Your first contact with your mover will be with one of their moving consultants. Advising the family on every aspect of a well-planned move is the primary responsibility of this professional.
Your moving consultant will come to your home to explain to you and your family the many services that the company offers. Having done that, the moving consultant will perform a survey of everything in your home that will be moved - and he or she will probably point out things along the way that can't be moved (flammables such as cans of paint, for example), that may require special attention (crating for a slate-top pool table, perhaps), or that must be prepared for the move by you or a third party (disconnecting a gas dryer or draining a waterbed are two common examples). This can be arranged by the origin branch.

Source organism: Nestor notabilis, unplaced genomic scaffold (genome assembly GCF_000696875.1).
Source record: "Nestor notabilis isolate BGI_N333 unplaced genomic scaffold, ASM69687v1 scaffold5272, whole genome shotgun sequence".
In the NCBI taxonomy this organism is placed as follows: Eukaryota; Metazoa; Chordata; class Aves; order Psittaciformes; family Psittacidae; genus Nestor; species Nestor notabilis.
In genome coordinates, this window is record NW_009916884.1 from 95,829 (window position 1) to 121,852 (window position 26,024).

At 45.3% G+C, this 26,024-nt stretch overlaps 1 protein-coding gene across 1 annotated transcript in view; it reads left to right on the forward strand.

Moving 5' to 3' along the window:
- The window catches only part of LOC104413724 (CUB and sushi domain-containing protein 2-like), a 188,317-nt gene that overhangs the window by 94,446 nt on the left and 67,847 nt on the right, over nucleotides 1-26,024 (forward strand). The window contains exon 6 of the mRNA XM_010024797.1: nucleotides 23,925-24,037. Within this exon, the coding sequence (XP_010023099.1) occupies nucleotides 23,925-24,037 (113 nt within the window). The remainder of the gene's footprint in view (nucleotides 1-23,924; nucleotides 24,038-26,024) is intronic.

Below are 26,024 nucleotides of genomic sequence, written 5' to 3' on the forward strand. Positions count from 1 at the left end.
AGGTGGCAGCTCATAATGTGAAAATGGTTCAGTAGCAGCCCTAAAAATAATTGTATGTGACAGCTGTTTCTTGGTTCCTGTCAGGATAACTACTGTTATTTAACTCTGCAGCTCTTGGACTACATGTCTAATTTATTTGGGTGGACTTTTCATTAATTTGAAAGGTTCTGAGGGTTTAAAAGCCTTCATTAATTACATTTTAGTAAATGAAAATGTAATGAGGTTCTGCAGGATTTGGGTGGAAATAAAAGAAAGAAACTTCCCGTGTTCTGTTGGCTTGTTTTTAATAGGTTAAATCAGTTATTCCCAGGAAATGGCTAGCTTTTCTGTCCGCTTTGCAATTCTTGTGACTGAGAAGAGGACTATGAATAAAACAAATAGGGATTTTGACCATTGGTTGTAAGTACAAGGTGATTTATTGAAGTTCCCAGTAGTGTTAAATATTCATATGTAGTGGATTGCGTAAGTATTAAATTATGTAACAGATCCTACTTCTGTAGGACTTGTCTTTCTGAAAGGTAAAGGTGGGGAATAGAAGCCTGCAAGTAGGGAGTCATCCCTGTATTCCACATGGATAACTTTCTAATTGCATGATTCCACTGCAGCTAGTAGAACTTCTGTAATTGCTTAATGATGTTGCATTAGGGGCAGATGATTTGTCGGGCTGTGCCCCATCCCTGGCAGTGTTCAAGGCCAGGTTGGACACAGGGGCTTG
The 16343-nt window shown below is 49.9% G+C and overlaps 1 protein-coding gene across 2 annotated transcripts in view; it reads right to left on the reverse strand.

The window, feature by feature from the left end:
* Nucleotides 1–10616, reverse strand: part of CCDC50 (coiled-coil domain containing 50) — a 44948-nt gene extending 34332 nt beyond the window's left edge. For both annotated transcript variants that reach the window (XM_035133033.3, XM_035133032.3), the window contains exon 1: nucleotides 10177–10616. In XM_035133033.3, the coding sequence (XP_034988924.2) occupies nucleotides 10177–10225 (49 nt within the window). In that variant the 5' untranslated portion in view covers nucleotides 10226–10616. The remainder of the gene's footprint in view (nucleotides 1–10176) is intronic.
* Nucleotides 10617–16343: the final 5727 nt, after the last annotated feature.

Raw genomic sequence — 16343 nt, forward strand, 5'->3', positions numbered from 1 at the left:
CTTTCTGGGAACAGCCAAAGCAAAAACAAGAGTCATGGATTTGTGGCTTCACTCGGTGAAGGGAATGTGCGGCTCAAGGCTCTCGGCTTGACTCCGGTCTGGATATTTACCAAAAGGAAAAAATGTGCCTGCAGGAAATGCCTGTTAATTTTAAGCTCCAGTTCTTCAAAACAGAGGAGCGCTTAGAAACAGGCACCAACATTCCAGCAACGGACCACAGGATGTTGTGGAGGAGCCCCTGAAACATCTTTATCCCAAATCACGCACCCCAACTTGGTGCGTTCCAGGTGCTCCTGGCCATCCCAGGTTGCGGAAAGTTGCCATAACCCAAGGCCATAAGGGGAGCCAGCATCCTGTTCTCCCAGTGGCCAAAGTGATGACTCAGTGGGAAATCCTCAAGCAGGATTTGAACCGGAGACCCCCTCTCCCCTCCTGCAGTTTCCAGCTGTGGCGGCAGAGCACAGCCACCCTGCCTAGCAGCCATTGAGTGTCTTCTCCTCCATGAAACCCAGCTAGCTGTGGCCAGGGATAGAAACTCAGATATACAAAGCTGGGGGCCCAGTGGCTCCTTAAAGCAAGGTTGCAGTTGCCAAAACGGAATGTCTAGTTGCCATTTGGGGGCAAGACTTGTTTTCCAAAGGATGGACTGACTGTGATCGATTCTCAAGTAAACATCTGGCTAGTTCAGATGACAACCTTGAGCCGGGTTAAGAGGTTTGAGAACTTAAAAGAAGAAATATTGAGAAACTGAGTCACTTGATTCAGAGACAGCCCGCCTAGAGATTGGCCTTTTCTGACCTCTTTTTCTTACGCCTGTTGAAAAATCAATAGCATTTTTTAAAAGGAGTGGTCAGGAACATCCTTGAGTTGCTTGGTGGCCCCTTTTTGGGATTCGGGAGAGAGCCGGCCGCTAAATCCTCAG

This survey allows your moving consultant to provide you with an estimate of costs and the various pricing options which you may choose from, potentially including our Total Price Guarantee. (See the next section for more details on how your moving costs will be determined.) Once you've selected a mover, you'll be asked to sign an Order for Service, at which point your moving consultant will officially register your move with Allied.
If any questions arise as you make the final preparations for your move, don't hesitate to contact your moving consultant for the answers.
If you ordered packing, a team of specially-trained packers will be sent to your home either on the morning of your scheduled loading day or the day before, depending on how much packing needs to be done.